Instilling a sense of wonder

Cyrus Brame has won the 2014 Sense of Wonder Award for the Northeast Region. Cyrus was recognized for his leadership and contribution to develop and maintain the James River Ecology School, a joint venture between the Service and the James River Association. The Ecology School is a residential environmental learning program at Presquile National Wildlife Refuge, a 1,329-acre island in the James River, approximately 20 miles south of Richmond.

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Cyrus Brame navigates a creek at Presquile National Wildlife Refuge. He has received the 2014 Sense of Wonder Award for the Northeast Region for his leadership and contribution to develop and maintain the James River Ecology School.

 

The Sense of Wonder Recognition Program recognizes a Service employee who has designed, implemented, or shown visionary leadership in an interpretive or environmental education program that fosters a sense of wonder and enhances public stewardship of our wildlife heritage. The program also recognizes individuals who performed outstanding work in the field of interpretation and environmental education within the past five years.

In 2006, Cyrus and other refuge staff began planning for the future at Presquile National Wildlife Refuge. Cyrus envisioned a place where children learn about the environment and the ecosystems of the James River and Chesapeake Bay, and freely explore and discover the hidden wonder of the refuge’s habitats. He has spent the last seven years making that dream a reality. In strong collaboration with the James River Association, the Ecology School was created and it now serves as an environmental education center and program with the mission of transforming today’s youth into tomorrow’s stewards of natural resources through hands-on river experiences.

Programming was first offered through the Ecology School in 2012; the school now hosts up to 2,000 school children annually. During a visit to the Ecology School, students conduct Virginia standards of learning-correlated investigations while hiking through upland fields and forests, paddling the freshwater tidal creek, and exploring the pristine swamp habitat along the wetland boardwalk. Overnight programs are also available to achieve dual objectives of creating interest and fostering engagement in the outdoors.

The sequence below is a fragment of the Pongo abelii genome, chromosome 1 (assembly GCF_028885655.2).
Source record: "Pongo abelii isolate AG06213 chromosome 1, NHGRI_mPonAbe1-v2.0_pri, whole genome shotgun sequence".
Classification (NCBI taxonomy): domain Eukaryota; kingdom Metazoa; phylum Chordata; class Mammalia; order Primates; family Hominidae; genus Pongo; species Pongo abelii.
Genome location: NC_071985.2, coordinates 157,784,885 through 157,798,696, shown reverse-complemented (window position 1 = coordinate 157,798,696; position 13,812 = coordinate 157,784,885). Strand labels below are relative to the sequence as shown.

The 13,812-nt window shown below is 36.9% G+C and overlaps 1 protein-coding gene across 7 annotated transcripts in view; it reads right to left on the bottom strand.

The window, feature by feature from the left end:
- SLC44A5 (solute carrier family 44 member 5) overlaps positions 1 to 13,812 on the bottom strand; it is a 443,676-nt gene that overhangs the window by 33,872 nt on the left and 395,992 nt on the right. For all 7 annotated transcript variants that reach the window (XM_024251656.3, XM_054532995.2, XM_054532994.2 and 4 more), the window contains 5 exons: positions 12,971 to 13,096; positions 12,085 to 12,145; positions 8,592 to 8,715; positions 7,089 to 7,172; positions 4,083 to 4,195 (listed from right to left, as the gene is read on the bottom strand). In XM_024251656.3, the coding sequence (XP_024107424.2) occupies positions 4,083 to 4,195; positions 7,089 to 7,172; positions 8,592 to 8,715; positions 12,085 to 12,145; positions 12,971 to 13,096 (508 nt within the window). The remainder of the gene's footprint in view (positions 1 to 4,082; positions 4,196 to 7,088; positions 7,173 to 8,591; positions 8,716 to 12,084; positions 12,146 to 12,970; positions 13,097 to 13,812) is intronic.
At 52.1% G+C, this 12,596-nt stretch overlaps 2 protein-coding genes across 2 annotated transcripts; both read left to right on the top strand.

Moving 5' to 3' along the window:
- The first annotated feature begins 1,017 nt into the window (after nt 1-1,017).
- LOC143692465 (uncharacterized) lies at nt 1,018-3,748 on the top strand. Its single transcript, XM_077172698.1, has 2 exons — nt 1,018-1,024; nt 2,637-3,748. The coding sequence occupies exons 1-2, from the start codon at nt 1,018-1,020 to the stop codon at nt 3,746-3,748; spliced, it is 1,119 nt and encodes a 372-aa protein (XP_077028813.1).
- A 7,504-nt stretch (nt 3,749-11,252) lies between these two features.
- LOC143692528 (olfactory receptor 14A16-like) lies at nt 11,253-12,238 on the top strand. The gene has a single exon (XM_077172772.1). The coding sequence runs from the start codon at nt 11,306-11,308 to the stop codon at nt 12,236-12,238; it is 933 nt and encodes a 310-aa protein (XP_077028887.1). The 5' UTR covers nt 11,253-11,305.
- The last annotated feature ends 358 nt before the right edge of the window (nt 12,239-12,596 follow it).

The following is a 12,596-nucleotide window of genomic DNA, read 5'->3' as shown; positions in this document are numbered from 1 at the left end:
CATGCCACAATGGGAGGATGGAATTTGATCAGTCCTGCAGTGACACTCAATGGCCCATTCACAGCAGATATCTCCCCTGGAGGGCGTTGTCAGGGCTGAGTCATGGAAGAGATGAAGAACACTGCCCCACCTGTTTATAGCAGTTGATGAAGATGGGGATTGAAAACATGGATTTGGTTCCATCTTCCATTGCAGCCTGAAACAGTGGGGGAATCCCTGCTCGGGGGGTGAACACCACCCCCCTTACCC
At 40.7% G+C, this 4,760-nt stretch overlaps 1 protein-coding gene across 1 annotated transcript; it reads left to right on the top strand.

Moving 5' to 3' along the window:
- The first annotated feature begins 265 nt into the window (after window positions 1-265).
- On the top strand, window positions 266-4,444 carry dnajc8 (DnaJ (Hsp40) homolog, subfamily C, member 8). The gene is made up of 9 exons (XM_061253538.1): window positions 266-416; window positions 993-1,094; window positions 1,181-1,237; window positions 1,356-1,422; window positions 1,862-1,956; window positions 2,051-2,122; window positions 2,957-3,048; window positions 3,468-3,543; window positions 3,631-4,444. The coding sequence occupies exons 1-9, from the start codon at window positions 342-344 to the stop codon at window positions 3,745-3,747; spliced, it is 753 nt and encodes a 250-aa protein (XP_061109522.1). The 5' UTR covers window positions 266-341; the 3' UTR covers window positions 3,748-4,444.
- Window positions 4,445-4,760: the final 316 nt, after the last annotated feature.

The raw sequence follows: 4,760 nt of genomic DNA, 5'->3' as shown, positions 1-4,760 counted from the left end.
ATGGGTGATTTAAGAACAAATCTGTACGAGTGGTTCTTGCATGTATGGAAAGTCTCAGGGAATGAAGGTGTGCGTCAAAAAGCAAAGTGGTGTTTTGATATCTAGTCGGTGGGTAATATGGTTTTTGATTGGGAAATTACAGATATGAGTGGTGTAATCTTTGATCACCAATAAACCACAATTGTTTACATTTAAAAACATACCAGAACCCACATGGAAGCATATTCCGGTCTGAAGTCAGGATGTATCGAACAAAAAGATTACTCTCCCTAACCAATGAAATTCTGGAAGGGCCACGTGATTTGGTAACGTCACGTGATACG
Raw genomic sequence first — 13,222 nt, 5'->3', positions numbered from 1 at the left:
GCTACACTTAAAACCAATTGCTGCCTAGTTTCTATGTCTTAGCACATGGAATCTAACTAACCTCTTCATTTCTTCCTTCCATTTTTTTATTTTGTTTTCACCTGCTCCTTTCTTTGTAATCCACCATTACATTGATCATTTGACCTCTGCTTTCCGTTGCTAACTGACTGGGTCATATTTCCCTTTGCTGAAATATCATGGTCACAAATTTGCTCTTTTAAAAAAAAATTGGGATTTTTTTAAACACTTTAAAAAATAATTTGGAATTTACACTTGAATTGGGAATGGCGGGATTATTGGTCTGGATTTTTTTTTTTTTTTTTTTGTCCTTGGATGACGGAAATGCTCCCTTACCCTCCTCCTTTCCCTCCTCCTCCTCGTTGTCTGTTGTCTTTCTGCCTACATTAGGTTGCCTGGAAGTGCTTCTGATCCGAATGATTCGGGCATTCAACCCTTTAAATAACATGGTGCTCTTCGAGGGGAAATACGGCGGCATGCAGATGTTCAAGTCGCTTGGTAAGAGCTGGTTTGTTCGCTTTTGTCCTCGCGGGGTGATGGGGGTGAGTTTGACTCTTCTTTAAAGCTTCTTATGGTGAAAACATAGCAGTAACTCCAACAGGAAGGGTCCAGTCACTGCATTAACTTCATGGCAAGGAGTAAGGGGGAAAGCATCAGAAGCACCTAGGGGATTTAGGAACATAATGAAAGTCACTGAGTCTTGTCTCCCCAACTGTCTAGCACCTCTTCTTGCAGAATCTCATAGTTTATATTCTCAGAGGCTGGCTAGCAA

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Students on the Spirit of the James, the 40-ft pontoon boat and floating classroom that transports students to the ecology school, which has a bunkhouse facility for overnight trips and a discovery center that holds the school’s classroom, kitchen, dining hall, and lab space.

 

Cyrus has worked tirelessly to apply for grants to fund and purchase materials for the Ecology School and worked to maintain highly functioning partnerships with the community, volunteers, the James River Association and other organizations.

Cyrus has been employed by Service since 1998. He serves on the Virginia Outdoor Plan Steering Committee and as a representative on the James River Advisory Council. In 2009, Cyrus received the Service’s Northeast Region Award for extraordinary refuge operations and program success. He received the 2011 Department of the Interior Sustainability Hero Award for outstanding environmental achievement and the 2011 U.S. Fish and Wildlife Service Environmental Leadership Award “Individual of the Year” for resourceful waste management (recycling). In 2012, Cyrus received the Stewards of the River Education Award from the James River Advisory Council for his efforts in developing the James River Ecology School.

Congratulations on your latest achievement, Cyrus!

3 Comments on “Instilling a sense of wonder

  1. Congratulations, Cyrus!! This is a most deserving recognition of your outstanding accomplishment.

    Albert Spells

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